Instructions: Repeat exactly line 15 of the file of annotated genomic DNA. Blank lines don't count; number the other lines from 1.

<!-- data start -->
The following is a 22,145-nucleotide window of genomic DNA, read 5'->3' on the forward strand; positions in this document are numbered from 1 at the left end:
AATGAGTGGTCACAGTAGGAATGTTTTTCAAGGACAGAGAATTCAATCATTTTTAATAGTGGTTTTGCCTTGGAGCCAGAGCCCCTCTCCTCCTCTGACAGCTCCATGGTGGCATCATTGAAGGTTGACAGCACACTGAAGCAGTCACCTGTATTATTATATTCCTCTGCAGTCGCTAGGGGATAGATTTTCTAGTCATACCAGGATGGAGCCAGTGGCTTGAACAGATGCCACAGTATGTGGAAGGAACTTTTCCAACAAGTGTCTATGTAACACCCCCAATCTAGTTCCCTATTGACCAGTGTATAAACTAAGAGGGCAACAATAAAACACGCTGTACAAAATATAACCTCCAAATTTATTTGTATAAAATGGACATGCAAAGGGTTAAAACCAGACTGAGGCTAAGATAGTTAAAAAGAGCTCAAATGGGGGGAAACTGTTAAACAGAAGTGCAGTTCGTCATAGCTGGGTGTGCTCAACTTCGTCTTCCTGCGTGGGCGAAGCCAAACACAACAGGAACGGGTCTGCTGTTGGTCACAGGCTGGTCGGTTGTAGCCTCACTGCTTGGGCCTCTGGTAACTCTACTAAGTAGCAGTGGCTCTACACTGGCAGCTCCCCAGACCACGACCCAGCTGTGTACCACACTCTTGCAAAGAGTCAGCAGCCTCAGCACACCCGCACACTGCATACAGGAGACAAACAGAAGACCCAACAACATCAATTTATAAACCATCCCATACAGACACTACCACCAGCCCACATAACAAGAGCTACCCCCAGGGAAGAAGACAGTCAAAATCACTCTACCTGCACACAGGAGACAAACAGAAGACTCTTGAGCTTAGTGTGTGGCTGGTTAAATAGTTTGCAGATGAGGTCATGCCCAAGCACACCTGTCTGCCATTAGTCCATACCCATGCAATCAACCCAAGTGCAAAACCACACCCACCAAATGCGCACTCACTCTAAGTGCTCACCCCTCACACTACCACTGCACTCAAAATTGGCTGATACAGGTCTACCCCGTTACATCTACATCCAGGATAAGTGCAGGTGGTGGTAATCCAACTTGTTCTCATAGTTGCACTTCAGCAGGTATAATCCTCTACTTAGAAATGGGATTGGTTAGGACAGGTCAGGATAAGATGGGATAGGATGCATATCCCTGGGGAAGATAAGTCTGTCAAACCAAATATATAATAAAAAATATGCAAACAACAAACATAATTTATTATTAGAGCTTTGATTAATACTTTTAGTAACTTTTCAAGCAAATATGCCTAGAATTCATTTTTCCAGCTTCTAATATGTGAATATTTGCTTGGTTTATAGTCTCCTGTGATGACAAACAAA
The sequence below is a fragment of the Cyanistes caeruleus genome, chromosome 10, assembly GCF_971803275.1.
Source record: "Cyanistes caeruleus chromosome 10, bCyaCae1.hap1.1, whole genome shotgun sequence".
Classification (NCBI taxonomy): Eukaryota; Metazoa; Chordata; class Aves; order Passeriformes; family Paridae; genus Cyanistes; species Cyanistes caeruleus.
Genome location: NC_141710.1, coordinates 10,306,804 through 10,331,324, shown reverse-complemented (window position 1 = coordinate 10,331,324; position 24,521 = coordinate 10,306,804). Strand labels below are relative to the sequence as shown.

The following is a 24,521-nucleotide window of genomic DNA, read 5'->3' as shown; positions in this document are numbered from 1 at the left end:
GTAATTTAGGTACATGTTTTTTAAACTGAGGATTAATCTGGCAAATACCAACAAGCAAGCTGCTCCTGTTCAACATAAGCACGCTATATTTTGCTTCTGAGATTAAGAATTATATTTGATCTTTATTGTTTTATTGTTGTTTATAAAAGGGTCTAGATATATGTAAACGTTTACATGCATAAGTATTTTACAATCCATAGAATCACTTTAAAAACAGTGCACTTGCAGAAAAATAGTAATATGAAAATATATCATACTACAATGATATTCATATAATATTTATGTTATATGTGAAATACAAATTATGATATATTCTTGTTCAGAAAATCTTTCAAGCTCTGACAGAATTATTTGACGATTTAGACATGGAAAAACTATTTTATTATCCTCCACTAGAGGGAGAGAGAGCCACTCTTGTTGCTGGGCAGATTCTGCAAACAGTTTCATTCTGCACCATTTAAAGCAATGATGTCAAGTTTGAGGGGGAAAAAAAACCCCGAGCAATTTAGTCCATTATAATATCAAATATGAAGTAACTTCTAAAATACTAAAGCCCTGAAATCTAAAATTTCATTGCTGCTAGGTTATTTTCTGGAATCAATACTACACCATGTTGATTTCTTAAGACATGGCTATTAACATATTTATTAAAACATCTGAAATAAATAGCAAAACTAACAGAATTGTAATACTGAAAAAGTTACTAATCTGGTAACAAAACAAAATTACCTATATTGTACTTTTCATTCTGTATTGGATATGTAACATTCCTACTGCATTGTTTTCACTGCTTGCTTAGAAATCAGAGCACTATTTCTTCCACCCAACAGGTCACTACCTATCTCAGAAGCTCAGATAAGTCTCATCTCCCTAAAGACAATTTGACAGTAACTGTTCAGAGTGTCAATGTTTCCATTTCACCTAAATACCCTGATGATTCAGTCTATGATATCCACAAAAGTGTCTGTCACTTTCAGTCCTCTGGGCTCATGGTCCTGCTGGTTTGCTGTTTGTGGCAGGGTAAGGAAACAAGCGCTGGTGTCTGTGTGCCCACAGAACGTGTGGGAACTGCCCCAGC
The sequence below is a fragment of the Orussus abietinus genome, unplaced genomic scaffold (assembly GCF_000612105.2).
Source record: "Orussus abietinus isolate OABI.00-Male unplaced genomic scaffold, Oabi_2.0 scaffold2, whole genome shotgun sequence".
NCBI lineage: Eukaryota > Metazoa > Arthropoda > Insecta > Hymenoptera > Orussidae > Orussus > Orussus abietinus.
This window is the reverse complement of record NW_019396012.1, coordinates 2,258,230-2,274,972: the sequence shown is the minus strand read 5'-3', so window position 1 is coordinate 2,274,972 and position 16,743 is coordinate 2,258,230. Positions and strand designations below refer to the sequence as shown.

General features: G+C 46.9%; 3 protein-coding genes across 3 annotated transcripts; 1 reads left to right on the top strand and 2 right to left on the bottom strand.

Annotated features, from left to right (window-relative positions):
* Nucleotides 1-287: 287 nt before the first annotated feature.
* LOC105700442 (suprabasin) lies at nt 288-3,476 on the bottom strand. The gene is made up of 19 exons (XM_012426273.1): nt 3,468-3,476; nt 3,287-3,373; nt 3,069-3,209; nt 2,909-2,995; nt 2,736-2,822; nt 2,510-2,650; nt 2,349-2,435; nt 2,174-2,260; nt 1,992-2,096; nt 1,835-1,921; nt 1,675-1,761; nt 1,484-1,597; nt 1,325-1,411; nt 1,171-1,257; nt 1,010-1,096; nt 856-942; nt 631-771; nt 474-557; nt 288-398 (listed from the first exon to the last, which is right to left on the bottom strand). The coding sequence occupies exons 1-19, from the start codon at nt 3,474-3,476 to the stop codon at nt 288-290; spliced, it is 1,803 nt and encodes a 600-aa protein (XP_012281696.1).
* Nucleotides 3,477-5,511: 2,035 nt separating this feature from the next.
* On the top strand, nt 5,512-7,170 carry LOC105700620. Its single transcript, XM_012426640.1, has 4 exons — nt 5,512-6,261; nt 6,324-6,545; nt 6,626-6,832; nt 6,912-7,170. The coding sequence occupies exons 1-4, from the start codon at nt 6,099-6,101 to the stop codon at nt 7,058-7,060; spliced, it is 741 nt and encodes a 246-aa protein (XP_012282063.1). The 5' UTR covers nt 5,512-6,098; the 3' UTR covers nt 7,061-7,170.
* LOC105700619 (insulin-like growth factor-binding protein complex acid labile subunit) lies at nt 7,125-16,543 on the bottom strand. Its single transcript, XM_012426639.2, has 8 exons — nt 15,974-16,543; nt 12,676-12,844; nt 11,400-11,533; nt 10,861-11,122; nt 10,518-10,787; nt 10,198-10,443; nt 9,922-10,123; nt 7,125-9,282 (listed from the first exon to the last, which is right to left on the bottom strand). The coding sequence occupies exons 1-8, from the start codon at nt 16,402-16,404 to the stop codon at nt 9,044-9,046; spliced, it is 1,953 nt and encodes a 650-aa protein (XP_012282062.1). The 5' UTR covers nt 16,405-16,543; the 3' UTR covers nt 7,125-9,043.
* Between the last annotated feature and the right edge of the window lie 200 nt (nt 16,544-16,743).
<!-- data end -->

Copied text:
* Nucleotides 1-287: 287 nt before the first annotated feature.